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How to get rid of cigarette smell

Follow these tips to help lessen the potent smell in your car or home.

A man cleaning the interior of his car

Your nose knows when a home or vehicle's been smoked in, long after the last cigarette has been put out. Try these tips to help get rid of cigarette smell in your car or home.

Ventilation

The first step in the journey to getting rid of cigarette smell is to ventilate as much as possible in order to remove any lingering surface or airborne odor. In your car, open all the doors and leave them open while you clean and for as long as possible afterward. In your home, open all the windows and keep them open as long as possible. Turn on ceiling fans and place portable fans in windows, facing out. Make sure your air purifier is running, if you have one.  

Absorption

There are several products that may be useful for removing smoke smell from your home or vehicle. Placing small bowls of any of the following products may help absorb/neutralize cigarette smell over the course of a few days, and most are fairly affordable:

  • White vinegar,
  • Kitty litter,
  • Baking soda, or
  • Activated charcoal. 

Vacuum

Thoroughly vacuum every surface. Use the brush attachment on hard surfaces such as vents, wood floors and the dashboard. Do double duty on soft surfaces; to freshen rugs and upholstery you can sprinkle a thin layer of baking soda, let it set for two hours or overnight and then thoroughly vacuum.

Wipe it down

A good scrubbing of all hard surfaces helps further remove stubborn smoke residue. Use a surface-appropriate cleaner and be thorough — think vinyl, leather and the steering wheel in your vehicle. In your home, pay attention to windows, walls, blinds, furniture, cabinet tops and interiors. If the odor is bad enough or has caused stains on your walls you may need to paint. You can use an odor-blocking primer before painting to help prevent smells and stains from coming through the new paint. Carefully clean light fixtures and replace bulbs, too as their heat can disperse the smell throughout the room.

Wash all removables

Pull out what you can, from floor mats and seat covers in your vehicle to draperies and pillows in your home. Follow manufacturers' recommendations to launder, dry clean or wash and scrub. Dry thoroughly before replacing.

Steam clean

To deep clean fixed, breathable materials, such as carpet or upholstery, bring on the steam. First, sprinkle with baking soda, let it sit for at least two hours, then vacuum and follow with a mist of water and white vinegar in a ratio of 2:1. If that isn’t enough to remove the odor, invest in a cleaner, rent one from your local home store or consider hiring a professional specializing in cigarette smoke removal.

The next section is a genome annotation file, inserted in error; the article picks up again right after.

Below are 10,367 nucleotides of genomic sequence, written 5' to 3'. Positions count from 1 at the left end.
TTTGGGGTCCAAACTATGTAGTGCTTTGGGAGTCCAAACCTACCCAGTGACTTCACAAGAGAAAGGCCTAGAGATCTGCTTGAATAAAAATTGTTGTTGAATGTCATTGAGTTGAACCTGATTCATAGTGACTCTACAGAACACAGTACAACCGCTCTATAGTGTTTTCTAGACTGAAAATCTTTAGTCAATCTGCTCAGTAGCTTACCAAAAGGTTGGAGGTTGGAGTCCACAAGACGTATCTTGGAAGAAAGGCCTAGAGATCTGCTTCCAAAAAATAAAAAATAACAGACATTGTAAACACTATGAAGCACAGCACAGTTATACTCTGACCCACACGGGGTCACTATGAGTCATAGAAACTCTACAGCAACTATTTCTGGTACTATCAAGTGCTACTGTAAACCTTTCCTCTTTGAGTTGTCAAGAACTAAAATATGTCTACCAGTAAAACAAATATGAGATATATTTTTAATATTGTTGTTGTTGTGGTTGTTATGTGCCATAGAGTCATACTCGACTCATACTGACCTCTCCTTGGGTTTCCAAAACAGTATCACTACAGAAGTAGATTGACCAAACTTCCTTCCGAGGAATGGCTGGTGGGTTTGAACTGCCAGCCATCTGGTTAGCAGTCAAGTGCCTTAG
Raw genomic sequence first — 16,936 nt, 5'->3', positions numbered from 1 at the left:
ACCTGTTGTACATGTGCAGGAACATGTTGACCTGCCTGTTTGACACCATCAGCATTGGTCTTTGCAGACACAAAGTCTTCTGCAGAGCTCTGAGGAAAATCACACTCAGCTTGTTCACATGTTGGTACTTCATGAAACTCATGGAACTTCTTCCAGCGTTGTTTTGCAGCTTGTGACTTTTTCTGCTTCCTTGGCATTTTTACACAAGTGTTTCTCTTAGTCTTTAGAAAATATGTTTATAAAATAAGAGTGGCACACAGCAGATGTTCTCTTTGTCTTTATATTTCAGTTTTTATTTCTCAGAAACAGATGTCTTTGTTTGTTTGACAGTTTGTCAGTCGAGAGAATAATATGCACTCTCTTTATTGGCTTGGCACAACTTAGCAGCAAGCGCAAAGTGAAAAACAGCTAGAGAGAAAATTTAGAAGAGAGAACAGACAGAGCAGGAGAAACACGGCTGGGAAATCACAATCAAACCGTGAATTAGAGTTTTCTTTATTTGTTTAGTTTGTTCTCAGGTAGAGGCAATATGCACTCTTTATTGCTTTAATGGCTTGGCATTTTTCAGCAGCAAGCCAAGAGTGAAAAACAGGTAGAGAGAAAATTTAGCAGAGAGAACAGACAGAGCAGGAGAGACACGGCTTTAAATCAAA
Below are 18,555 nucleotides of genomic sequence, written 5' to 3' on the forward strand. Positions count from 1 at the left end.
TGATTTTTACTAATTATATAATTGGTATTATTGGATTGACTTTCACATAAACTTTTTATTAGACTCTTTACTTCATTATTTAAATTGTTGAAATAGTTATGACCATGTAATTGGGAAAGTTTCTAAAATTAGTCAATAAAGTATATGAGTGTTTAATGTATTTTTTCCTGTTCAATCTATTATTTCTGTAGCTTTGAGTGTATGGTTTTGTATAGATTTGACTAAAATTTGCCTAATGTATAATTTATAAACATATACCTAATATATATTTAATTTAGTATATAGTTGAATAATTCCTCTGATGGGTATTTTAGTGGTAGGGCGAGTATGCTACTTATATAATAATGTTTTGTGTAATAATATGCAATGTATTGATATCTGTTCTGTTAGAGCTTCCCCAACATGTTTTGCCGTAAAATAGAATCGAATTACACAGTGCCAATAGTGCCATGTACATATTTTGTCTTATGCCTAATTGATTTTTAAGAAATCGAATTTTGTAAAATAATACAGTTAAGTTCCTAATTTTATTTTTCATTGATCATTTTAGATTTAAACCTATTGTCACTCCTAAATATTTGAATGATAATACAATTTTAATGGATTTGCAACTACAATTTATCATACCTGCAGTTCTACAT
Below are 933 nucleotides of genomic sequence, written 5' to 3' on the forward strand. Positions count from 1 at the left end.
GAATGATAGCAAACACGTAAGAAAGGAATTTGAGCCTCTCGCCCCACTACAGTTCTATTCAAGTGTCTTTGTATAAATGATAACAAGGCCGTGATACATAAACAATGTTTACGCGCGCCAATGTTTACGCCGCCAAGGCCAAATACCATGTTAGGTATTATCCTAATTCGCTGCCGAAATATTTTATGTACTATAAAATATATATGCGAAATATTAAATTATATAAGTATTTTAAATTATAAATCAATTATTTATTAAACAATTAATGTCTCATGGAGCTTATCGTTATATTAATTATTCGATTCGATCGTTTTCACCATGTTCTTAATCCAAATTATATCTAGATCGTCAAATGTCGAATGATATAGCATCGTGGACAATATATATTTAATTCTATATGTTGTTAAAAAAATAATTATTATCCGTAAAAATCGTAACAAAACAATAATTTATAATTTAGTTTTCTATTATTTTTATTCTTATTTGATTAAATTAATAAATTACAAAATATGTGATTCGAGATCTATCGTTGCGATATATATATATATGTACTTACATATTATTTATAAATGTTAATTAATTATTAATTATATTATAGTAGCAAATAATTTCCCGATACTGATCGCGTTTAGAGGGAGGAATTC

Change the air filter

Many vehicles made in the last 20 years or so have air filters. Check your vehicle's owner's manual to find out where yours is located and how to replace it. At home, consider installing a high-quality, odor-reducing HVAC filter.

Clean ducts and vents

When cleaning your vehicle, wipe vents and invest in a long, skinny vent brush and use it while the fan is on. Next, set the AC to "fresh air" (not recirculate) and turn it on high. Spray an odor neutralizer into your intake vent, likely near the windshield wipers.

In your home, vacuum vents and wipe clean. Removing vent covers can help you thoroughly clean behind and on both sides of them. And if needed, consider hiring a duct-cleaning professional.

The information in this article was obtained from various sources not associated with State Farm® (including State Farm Mutual Automobile Insurance Company and its subsidiaries and affiliates). While we believe it to be reliable and accurate, we do not warrant the accuracy or reliability of the information. State Farm is not responsible for, and does not endorse or approve, either implicitly or explicitly, the content of any third party sites that might be hyperlinked from this page. The information is not intended to replace manuals, instructions or information provided by a manufacturer or the advice of a qualified professional, or to affect coverage under any applicable insurance policy. These suggestions are not a complete list of every loss control measure. State Farm makes no guarantees of results from use of this information.



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